In the aftermath of each of the most recent bear markets, we all heard talk about how folks would need to postpone retirement to rebuild their nest eggs.
Consider the following:
An investor in their 40’s has been investing religiously for the past 20 years. Since they have many more years ahead of them, and the long-term effects of inflation will eat away at their money’s buying power, they still maintain 70% or more of their portfolio in stocks.
The market enters a bear phase and the equity portion declines by 40+%. Even with a 30% allocation to low-risk investments, the entire portfolio is now down 28-30%.
Did you know that in order for this investor to get back to even, the entire portfolio has to gain upwards of 43%, and the stock portion alone 65%+?!
It’s called the mathematics of losing and it’s one of the most insidious hidden risks of investing.
If you have $200,000 in an S+P Index Fund and the market corrects 50%, you’ll now have $100,000. True, you need to make back the $100k to get to even, but this is a 100% gain on the remaining capital, not 50%. If the market then returns to an average annual return of 9%, it would take 8 years for you to get back to $200,000.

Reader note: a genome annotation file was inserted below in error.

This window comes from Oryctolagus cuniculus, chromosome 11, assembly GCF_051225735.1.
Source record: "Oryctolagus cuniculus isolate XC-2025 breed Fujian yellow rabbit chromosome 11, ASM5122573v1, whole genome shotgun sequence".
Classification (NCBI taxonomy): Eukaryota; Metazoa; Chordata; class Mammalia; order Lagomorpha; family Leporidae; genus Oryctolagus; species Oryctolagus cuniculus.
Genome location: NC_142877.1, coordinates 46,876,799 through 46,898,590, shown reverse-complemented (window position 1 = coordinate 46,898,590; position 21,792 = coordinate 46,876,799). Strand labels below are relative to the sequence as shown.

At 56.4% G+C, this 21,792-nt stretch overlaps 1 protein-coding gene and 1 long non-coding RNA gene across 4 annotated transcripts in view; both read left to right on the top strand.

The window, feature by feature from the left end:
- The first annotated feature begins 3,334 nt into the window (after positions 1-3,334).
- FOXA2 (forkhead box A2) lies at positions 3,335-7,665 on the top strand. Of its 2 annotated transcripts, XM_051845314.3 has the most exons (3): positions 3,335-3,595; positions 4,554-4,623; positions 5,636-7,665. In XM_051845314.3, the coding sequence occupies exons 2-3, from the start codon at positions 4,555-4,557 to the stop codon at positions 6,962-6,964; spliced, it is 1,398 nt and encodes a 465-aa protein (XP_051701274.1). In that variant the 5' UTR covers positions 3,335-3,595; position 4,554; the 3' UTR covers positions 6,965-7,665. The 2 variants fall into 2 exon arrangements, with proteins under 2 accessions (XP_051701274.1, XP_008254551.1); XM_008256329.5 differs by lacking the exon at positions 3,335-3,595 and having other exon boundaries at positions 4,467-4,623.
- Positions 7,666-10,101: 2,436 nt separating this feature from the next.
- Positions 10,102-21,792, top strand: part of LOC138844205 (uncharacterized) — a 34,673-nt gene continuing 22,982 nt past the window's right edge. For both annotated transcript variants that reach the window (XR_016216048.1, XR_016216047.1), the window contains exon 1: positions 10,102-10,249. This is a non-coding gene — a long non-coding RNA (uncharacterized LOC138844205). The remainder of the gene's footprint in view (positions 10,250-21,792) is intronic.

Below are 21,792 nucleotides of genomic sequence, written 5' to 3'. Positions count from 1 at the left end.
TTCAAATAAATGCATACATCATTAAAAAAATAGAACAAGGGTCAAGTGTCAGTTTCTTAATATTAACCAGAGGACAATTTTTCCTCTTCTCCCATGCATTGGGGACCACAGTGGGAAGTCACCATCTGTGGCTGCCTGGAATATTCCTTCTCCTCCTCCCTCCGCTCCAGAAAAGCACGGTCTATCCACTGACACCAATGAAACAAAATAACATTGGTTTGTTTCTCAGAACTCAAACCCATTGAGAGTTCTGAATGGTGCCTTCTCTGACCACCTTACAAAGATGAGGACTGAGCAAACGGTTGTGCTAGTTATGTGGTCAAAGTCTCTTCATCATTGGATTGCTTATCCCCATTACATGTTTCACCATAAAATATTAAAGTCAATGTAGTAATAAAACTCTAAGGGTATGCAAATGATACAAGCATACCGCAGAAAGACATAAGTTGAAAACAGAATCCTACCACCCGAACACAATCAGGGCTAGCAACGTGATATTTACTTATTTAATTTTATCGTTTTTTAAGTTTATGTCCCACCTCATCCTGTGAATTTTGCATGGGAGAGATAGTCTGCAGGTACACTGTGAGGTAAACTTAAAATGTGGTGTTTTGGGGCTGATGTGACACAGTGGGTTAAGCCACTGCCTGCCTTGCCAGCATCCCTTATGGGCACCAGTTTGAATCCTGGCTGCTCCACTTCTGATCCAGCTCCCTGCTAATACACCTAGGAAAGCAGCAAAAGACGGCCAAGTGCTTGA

The table below shows you the performance needed to get back to even, under various loss scenarios:
Fortunately, it is often the case that the market achieves a return greater than its historical average.
According to Mark Hulbert,
…the recovery from the recession of 2008-09, which many consider being the worst since the 1930s. By January 2013, the stock market’s inflation-and-dividend-adjusted level had risen back to where it stood at its October 2007 peak. That was just over four years after the bear market’s bottom in March 2009, and a little more than six years from the market’s pre-bear-market level. The longest recovery time since the mid-1920s was from the 1973-74 bear market: It wasn’t until December 1984 that the inflation-and-dividend-adjusted level of the stock market was back to where it stood in January 1973. But a big contributing factor to that lengthy recovery was that era’s double-digit inflation, and one could argue that inflation is unlikely in coming years to be as big a headwind for equities.
Below is Craig Israelsen’s study from 2009 that used historical market returns to calculate your odds of recovering from a portfolio loss over a specified time frame:
Understand where your risks are, the potential impact of those risks, and strategies that may address them.